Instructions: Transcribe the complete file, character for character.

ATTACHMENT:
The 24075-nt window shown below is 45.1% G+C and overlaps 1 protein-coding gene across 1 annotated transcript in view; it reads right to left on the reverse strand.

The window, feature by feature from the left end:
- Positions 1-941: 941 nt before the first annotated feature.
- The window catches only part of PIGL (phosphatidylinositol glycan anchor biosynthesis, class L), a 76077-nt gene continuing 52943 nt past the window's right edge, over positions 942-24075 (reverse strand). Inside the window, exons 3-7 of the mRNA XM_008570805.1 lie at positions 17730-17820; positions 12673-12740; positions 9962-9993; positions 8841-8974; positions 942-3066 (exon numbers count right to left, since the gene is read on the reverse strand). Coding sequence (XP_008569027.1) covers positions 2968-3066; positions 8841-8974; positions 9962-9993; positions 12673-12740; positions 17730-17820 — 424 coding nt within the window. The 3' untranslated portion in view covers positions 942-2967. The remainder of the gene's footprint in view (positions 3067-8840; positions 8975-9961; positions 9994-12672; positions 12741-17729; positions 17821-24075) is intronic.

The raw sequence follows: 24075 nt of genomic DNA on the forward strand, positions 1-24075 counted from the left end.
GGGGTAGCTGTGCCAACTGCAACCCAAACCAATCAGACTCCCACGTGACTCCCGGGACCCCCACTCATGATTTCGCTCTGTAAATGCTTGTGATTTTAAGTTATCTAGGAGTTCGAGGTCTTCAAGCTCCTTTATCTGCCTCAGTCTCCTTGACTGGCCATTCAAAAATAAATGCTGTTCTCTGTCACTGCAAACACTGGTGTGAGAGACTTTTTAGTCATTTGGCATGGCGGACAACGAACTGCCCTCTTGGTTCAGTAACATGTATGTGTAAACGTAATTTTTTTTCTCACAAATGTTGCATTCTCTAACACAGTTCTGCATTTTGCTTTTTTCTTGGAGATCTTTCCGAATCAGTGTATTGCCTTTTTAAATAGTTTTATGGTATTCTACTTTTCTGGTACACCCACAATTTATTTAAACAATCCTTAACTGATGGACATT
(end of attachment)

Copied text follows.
The 24075-nt window shown below is 45.1% G+C and overlaps 1 protein-coding gene across 1 annotated transcript in view; it reads right to left on the reverse strand.

The window, feature by feature from the left end:
- Positions 1-941: 941 nt before the first annotated feature.
- The window catches only part of PIGL (phosphatidylinositol glycan anchor biosynthesis, class L), a 76077-nt gene continuing 52943 nt past the window's right edge, over positions 942-24075 (reverse strand). Inside the window, exons 3-7 of the mRNA XM_008570805.1 lie at positions 17730-17820; positions 12673-12740; positions 9962-9993; positions 8841-8974; positions 942-3066 (exon numbers count right to left, since the gene is read on the reverse strand). Coding sequence (XP_008569027.1) covers positions 2968-3066; positions 8841-8974; positions 9962-9993; positions 12673-12740; positions 17730-17820 — 424 coding nt within the window. The 3' untranslated portion in view covers positions 942-2967. The remainder of the gene's footprint in view (positions 3067-8840; positions 8975-9961; positions 9994-12672; positions 12741-17729; positions 17821-24075) is intronic.

The raw sequence follows: 24075 nt of genomic DNA on the forward strand, positions 1-24075 counted from the left end.
GGGGTAGCTGTGCCAACTGCAACCCAAACCAATCAGACTCCCACGTGACTCCCGGGACCCCCACTCATGATTTCGCTCTGTAAATGCTTGTGATTTTAAGTTATCTAGGAGTTCGAGGTCTTCAAGCTCCTTTATCTGCCTCAGTCTCCTTGACTGGCCATTCAAAAATAAATGCTGTTCTCTGTCACTGCAAACACTGGTGTGAGAGACTTTTTAGTCATTTGGCATGGCGGACAACGAACTGCCCTCTTGGTTCAGTAACATGTATGTGTAAACGTAATTTTTTTTCTCACAAATGTTGCATTCTCTAACACAGTTCTGCATTTTGCTTTTTTCTTGGAGATCTTTCCGAATCAGTGTATTGCCTTTTTAAATAGTTTTATGGTATTCTACTTTTCTGGTACACCCACAATTTATTTAAACAATCCTTAACTGATGGACATT